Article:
Experts warn of attacks exploiting zero-day in WordPress BackupBuddy pluginSecurity Affairs

Threat actors are exploiting a zero-day vulnerability in a WordPress plugin called BackupBuddy, Wordfence researchers warned.

On September 6, 2022, the Wordfence Threat Intelligence team was informed of a vulnerability being actively exploited in the BackupBuddy WordPress plugin. This plugin allows users to back up an entire WordPress installation, including theme files, pages, posts, widgets, users, and media files.

The vulnerability, tracked as CVE-2022-31474 (CVSS score: 7.5), can be exploited by an unauthenticated user to download arbitrary files from the affected site. It has been estimated that the plugin has around 140,000 active installations.

Wordfence researchers determined that threat actors started exploiting this vulnerability in the wild on August 26, 2022. The security firm also added to have blocked 4,948,926 attacks exploiting this vulnerability since that time.

The attackers were attempting to retrieve sensitive files such as the /wp-config.php and /etc/passwd.

The vulnerability affects versions 8.5.8.0 to 8.7.4.1 and was fixed with the release of version 8.7.5 on September 2, 2022.

The plugin allows storing backup files in multiple locations (Destinations) including Google Drive, OneDrive, and AWS. The plugin also allows storing backups via the ‘Local Directory Copy’ option, but experts discovered that this feature isn’t secure and allows unauthenticated users to download any file stored on the server.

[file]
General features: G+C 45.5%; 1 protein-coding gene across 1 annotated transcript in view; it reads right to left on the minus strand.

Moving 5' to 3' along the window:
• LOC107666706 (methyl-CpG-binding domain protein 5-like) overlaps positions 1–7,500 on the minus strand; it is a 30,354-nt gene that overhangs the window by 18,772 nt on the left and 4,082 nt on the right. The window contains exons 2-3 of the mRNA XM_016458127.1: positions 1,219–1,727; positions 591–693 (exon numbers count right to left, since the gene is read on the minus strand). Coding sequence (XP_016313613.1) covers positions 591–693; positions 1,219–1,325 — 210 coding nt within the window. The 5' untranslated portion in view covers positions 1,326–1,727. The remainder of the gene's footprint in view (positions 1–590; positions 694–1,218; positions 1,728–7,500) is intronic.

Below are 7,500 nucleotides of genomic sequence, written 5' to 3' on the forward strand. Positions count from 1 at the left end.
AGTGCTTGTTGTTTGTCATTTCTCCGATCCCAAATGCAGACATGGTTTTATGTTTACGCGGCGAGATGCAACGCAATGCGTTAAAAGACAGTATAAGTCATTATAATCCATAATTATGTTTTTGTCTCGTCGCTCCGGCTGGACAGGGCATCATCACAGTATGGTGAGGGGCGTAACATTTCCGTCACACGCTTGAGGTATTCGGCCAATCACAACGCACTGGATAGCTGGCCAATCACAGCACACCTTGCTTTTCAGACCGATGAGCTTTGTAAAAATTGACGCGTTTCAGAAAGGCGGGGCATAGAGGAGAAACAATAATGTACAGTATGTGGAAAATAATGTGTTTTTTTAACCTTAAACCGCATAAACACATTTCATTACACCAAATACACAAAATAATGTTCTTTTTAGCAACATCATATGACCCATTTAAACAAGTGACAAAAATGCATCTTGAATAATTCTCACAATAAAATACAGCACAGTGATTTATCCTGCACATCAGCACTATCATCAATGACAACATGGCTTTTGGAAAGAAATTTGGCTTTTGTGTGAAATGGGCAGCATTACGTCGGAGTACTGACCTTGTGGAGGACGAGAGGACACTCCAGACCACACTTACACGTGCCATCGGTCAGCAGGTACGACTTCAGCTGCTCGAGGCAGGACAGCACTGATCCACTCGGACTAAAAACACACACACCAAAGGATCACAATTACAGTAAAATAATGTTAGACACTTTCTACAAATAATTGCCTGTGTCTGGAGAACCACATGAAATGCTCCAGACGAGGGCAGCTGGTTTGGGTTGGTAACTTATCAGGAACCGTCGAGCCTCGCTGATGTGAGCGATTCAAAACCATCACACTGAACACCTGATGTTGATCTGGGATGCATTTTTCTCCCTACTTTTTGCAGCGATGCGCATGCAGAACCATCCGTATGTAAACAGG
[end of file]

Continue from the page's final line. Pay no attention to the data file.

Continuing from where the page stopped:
“More specifically the plugin registers an admin_init hook for the function intended to download local back-up files and the function itself did not have any capability checks nor any nonce validation. This means that the function could be triggered via any administrative page, including those that can be called without authentication (admin-post.php), making it possible for unauthenticated users to call the function.” reads the report. “The back-up path is not validated and therefore an arbitrary file could be supplied and subsequently downloaded.”

Due to this vulnerability being actively exploited, and its ease of exploitation, we are sharing minimal details about this vulnerability.

Wordfence did not share additional details about the flaw because it is easy to exploit.

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Pierluigi Paganini

(SecurityAffairs hacking, WordPress)




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